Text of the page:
was the biggest pig-glutton of a dog I ever saw.  On top of that, he was
the cleverest thief.  There was no circumventing him.  Many a breakfast
we went without our bacon because Spot had been there first.  And it was
because of him that we nearly starved to death up the Stewart.  He
figured out the way to break into our meat-cache, and what he didn’t eat,
the rest of the team did.  But he was impartial.  He stole from
everybody.  He was a restless dog, always very busy snooping around or
going somewhere.  And there was never a camp within five miles that he
didn’t raid.  The worst of it was that they always came back on us to pay
his board bill, which was just, being the law of the land; but it was
mighty hard on us, especially that first winter on the Chilcoot, when we
were busted, paying for whole hams and sides of bacon that we never ate.
He could fight, too, that Spot.  He could do everything but work.  He
never pulled a pound, but he was the boss of the whole team.  The way he
made those dogs stand around was an education.  He bullied them, and
there was always one or more of them fresh-marked with his fangs.  But he
was more than a bully.  He wasn’t afraid of anything that walked on four
legs; and I’ve seen him march, single-handed into a strange team, without
any provocation whatever, and put the _kibosh_ on the whole outfit.  Did
I say he could eat?  I caught him eating the whip once.  That’s straight.
He started in at the lash, and when I caught him he was down to the
handle, and still going.

But he was a good looker.  At the end of the first week we sold him for
seventy-five dollars to the Mounted Police.  They had experienced
dog-drivers, and we knew that by the time he’d covered the six hundred
miles to Dawson he’d be a good sled-dog.  I say we _knew_, for we were
just getting acquainted with that Spot.  A little later we were not brash
enough to know anything where he was concerned.  A week later we woke up
in the morning to the dangdest dog-fight we’d ever heard.  It was that
Spot come back and knocking the team into shape.  We ate a pretty
depressing breakfast, I can tell you; but cheered up two hours afterward
when we sold him to an official courier, bound in to Dawson with
government despatches.  That Spot was only three days in coming back,
and, as usual, celebrated his arrival with a rough house.

We spent the winter and spring, after our own outfit was across the pass,
freighting other people’s outfits; and we made a fat stake.  Also, we
made money out of Spot.  If we sold him once, we sold him twenty times.
He always came back, and no one asked for their money.  We didn’t want
the money.  We’d have paid handsomely for any one to take him off our
hands for keeps’.  We had to get rid of him, and we couldn’t give him
away, for that would have been suspicious.  But he was such a fine looker
that we never had any difficulty in selling him.  “Unbroke,” we’d say,
and they’d pay any old price for him.  We sold him as low as twenty-five
dollars, and once we got a hundred and fifty for him.  That particular
party returned him in person, refused to take his money back, and the way
he abused us was something awful.  He said it was cheap at the price to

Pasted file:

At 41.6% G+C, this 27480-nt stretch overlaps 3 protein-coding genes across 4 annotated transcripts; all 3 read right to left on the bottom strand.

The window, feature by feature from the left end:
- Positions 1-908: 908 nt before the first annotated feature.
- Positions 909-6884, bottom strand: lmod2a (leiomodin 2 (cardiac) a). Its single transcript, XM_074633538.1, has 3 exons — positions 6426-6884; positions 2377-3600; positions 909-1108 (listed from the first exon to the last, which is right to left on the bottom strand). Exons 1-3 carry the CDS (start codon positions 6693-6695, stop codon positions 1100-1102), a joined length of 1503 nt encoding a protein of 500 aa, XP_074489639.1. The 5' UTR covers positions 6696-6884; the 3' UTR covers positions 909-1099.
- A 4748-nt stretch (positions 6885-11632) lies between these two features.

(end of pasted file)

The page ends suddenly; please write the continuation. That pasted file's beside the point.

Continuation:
tell us what he thought of us; and we felt he was so justified that we
never talked back.  But to this day I’ve never quite regained all the old
self-respect that was mine before that man talked to me.

When the ice cleared out of the lakes and river, we put our outfit in a
Lake Bennett boat and started for Dawson.  We had a good team of dogs,
and of course we piled them on top the outfit.  That Spot was along—there
was no losing him; and a dozen times, the first day, he knocked one or
another of the dogs overboard in the course of fighting with them.  It
was close quarters, and he didn’t like being crowded.

“What that dog needs is space,” Steve said the second day.  “Let’s maroon
him.”

We did, running the boat in at Caribou Crossing for him to jump ashore.
Two of the other dogs, good dogs, followed him; and we lost two whole
days trying to find them.  We never saw those two dogs again; but the
quietness and relief we enjoyed made us decide, like the man who refused
his hundred and fifty, that it was cheap at the price.  For the first
time in months Steve and I laughed and whistled and sang.  We were as
happy as clams.  The dark days were over.  The nightmare had been lifted.
That Spot was gone.

Three weeks later, one morning, Steve and I were standing on the
river-bank at Dawson.  A small boat was just arriving from Lake Bennett.
I saw Steve give a start, and heard him say something that was not nice
and that was not under his breath.  Then I looked; and there, in the bow
of the boat, with ears pricked up, sat Spot.  Steve and I sneaked
immediately, like beaten curs, like cowards, like absconders from
justice.  It was this last that the lieutenant of police thought when he
saw us sneaking.  He surmised that there were law-officers in the boat
who were after us.  He didn’t wait to find out, but kept us in sight, and
in the M. & M. saloon got us in a corner.  We had a merry time
explaining, for we refused to go back to the boat and meet Spot; and
finally he held us under guard of another policeman while he went to the
boat.  After we got clear of him, we started for the cabin, and when we
arrived, there was that Spot sitting on the stoop waiting for us.  Now
how did he know we lived there?  There were forty thousand people in
Dawson that summer, and how did he _savve_ our cabin out of all the
cabins?  How did he know we were in Dawson, anyway?  I leave it to you.
But don’t forget what I said about his intelligence and that immortal
something I have seen glimmering in his eyes.

There was no getting rid of him any more.  There were too many people in
Dawson who had bought him up on Chilcoot, and the story got around.  Half
a dozen times we put him on board steamboats going down the Yukon; but he